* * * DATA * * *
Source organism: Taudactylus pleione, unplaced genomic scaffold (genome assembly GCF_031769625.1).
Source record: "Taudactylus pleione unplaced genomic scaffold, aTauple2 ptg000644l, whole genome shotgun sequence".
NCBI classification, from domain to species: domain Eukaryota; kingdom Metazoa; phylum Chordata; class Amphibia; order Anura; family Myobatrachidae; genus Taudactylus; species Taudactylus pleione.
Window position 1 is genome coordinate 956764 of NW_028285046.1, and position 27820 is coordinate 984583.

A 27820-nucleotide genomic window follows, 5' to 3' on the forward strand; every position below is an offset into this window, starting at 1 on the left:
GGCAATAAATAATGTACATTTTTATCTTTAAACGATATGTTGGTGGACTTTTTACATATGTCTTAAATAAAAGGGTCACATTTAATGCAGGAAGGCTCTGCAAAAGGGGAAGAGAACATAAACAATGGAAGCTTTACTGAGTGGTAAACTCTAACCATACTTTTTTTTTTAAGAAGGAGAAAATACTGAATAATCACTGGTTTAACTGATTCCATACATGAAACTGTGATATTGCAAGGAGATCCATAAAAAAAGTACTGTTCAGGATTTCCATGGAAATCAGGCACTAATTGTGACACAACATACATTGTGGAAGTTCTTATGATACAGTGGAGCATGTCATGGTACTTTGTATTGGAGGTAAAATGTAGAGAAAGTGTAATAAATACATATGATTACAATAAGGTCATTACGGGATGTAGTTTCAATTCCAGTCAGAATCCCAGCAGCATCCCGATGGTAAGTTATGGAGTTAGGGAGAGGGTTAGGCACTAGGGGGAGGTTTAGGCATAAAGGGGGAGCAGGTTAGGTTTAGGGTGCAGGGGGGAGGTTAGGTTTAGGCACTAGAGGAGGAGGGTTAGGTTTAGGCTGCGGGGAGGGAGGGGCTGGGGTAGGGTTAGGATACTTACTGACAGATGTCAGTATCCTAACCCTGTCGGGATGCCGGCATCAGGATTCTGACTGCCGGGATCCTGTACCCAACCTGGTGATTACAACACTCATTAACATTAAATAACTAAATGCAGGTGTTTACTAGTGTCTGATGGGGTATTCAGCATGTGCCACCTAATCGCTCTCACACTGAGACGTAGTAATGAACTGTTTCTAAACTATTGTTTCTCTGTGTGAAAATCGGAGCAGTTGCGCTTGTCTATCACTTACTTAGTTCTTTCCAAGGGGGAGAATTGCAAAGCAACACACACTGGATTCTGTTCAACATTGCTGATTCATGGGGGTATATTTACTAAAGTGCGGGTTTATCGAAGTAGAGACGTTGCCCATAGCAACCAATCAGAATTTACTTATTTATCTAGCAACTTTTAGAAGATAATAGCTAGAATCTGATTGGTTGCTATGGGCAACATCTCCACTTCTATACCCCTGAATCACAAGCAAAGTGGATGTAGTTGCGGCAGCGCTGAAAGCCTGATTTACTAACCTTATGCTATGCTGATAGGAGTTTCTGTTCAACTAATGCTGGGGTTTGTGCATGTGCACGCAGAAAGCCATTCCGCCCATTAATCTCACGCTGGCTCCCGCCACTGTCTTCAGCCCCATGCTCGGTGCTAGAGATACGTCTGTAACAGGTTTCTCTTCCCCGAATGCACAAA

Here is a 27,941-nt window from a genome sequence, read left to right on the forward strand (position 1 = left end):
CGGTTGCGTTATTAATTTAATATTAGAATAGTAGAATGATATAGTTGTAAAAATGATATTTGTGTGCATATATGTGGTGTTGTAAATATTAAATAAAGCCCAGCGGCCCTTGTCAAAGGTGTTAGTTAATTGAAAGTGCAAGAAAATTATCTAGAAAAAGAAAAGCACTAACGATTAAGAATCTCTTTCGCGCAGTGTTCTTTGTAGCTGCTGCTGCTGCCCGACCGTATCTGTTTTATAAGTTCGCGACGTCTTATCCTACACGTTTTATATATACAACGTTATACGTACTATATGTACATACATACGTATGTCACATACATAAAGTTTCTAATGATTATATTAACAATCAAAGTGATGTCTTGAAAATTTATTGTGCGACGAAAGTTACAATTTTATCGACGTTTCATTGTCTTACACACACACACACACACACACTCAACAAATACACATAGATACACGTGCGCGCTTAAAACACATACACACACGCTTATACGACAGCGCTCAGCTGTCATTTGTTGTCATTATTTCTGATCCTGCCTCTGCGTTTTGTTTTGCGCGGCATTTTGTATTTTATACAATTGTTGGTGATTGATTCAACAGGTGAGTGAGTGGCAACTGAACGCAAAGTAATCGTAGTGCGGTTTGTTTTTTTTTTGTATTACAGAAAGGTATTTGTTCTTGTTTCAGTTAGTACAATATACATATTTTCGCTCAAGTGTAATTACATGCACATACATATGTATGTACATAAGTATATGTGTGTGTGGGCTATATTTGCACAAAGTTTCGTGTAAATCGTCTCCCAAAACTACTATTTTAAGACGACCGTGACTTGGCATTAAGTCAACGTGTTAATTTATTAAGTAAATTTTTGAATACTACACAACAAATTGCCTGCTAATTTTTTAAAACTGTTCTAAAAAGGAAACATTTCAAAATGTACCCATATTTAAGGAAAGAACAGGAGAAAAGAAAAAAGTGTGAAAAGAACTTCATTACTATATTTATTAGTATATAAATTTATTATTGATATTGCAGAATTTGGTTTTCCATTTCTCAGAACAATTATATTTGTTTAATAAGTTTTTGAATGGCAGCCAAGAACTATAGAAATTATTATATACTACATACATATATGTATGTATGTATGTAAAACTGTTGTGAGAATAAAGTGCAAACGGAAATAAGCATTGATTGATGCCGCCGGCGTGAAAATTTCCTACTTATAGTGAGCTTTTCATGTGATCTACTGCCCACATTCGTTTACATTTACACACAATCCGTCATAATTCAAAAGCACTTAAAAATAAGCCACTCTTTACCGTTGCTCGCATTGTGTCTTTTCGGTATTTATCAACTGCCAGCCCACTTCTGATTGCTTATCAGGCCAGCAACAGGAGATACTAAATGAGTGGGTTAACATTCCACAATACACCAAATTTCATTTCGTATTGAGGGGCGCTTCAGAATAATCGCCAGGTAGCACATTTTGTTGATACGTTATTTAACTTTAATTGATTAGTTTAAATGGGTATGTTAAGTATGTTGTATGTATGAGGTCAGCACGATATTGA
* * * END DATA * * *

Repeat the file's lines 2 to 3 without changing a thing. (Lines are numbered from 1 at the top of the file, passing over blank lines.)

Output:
Source record: "Taudactylus pleione unplaced genomic scaffold, aTauple2 ptg000644l, whole genome shotgun sequence".
NCBI classification, from domain to species: domain Eukaryota; kingdom Metazoa; phylum Chordata; class Amphibia; order Anura; family Myobatrachidae; genus Taudactylus; species Taudactylus pleione.